Machzor mikol HaShanah [festival prayers for the entire year]. According to the Aschkenazic Rite.

AUCTION 74 | Thursday, November 09th, 2017 at 1:00
Fine Judaica: Printed Books, Manuscripts, Autograph Letters & Graphic Art

Back to Catalogue Download Catalogue

Lot 146

Machzor mikol HaShanah [festival prayers for the entire year]. According to the Aschkenazic Rite.

Two parts in one volume. Title within wreath-like decoration over architectural columns. On verso, printer’s mark of Tobias Foa (Yaari, Hebrew Printers Marks, no. 21). Initials historiated. Many marginal annotations. Tipped in: Notes from the various Valmadonna consultants (the librarian, the binder and Prof. Abramsky). <<A unique bibliophilic copy:>> Eight leaves with variant textual layout additionally provided (and so indicated). ff. 394. A made-up copy. Small loss on title, several leaves stained or with neat paper repairs. Modern cream boards. Housed in custom slip-case. Thick 4to. Vinograd, Sabbioneta 42 & Cremona 40; Benayahu, Cremona 28.

Sabbioneta-Cremona-Venice: Tobias Foa-Vicenzo Conti-Giovanni di Gara 1556-1560

Est: $4,000 - $6,000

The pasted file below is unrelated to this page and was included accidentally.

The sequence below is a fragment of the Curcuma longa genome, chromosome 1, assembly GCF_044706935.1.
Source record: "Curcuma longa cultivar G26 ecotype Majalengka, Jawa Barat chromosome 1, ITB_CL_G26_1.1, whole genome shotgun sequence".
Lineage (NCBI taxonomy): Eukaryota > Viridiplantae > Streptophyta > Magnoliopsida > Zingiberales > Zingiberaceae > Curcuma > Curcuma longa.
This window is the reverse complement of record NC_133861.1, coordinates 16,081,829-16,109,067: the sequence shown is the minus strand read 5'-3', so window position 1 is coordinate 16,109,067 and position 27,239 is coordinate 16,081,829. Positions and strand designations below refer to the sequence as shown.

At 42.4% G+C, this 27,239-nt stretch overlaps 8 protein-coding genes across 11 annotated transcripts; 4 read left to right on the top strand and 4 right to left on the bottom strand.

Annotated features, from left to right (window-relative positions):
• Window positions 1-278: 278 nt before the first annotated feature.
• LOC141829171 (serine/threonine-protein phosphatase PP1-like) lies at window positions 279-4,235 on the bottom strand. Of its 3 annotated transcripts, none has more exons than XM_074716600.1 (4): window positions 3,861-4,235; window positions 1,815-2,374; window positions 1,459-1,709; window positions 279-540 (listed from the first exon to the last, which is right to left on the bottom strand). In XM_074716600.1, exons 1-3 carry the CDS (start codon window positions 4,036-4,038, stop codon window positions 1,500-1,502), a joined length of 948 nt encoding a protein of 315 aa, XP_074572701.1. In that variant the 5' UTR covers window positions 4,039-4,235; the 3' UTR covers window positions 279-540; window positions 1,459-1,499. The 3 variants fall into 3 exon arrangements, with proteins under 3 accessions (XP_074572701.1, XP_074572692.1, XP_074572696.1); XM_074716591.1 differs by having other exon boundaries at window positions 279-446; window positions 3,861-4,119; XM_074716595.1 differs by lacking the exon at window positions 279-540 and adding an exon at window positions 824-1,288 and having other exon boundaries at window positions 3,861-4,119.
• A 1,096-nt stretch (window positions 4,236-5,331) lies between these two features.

This important Aschkenazic Machzor took years to complete. Begun in Sabbioneta in the house of Tobias Foa, it was completed in Cremona on the eve of the New Year [5]321 (1560) by Vicenzo Conti (as explained in the colophon at the end of the volume). Folios 225-232 were printed in Venice as a variant section by di Gara. According to Meir Benayahu, this Machzor, as noted on the title, is a second edition of the Aschkenazic machzor printed earlier in Salonika in 1548-9 for use by the Italian Aschkenazic community of that city. However one of the novel additions to the present edition are the many kabbalistic commentaries to the prayers. From a typographical perspective, the Sabbioneta Machzor is something of a mystery. Considering it was printed in different cities, clearly the transition was hardly seamless. The great bibliographers, such as Steinschneider, Sonne, and Berliner tried to make sense of the way in which various letters occur in the edition. Benayahu believed he found the demarcation line between Sabbioneta and Cremona. Signatures 1 through 36 (f.144), as well as signatures 38-39, are clearly Sabbioneta. From signature 40 (f.157) to the end is certainly Cremona. Signature 37 resembles neither Sabbioneta nor Cremona, and Benayahu reasoned that it is an imitation of the first, Salonikan edition. To add to the puzzle, it seems that the second part of the Machzor went through two printings, each marked by slight variations. See Benayahu, HaDephus Ha’Ivri BeCremona (1971), pp. 139-178.